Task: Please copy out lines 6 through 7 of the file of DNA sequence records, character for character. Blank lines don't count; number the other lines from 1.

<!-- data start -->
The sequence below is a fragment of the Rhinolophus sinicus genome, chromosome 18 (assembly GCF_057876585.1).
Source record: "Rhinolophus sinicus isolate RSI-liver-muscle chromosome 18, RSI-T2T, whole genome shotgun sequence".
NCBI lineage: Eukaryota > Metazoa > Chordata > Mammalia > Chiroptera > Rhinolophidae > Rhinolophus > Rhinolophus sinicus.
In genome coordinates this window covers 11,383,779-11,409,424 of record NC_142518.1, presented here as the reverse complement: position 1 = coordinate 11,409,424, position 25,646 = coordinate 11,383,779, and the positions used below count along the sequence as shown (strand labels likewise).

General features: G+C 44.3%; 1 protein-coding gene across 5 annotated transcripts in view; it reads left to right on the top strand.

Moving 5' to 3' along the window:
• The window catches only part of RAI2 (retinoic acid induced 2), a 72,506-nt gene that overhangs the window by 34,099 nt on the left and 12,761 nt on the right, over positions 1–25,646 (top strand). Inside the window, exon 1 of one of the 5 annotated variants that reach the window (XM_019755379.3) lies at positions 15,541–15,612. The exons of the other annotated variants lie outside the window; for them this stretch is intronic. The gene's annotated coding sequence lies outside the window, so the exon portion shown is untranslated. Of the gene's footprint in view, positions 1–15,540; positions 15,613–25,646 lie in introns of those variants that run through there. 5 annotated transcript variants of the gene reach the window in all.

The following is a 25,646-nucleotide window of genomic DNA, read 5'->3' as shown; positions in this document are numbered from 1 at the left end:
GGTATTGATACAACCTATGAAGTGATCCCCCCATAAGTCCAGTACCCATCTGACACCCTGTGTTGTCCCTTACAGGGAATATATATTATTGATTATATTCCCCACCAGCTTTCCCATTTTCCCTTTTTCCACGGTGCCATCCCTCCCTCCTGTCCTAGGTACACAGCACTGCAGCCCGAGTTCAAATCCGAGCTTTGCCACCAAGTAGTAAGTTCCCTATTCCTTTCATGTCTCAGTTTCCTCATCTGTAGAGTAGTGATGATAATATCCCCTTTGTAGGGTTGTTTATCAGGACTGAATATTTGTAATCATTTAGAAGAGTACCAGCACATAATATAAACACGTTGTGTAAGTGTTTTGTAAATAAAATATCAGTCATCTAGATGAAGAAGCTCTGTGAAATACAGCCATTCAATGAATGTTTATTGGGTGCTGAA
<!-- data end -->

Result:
Moving 5' to 3' along the window:
• The window catches only part of RAI2 (retinoic acid induced 2), a 72,506-nt gene that overhangs the window by 34,099 nt on the left and 12,761 nt on the right, over positions 1–25,646 (top strand). Inside the window, exon 1 of one of the 5 annotated variants that reach the window (XM_019755379.3) lies at positions 15,541–15,612. The exons of the other annotated variants lie outside the window; for them this stretch is intronic. The gene's annotated coding sequence lies outside the window, so the exon portion shown is untranslated. Of the gene's footprint in view, positions 1–15,540; positions 15,613–25,646 lie in introns of those variants that run through there. 5 annotated transcript variants of the gene reach the window in all.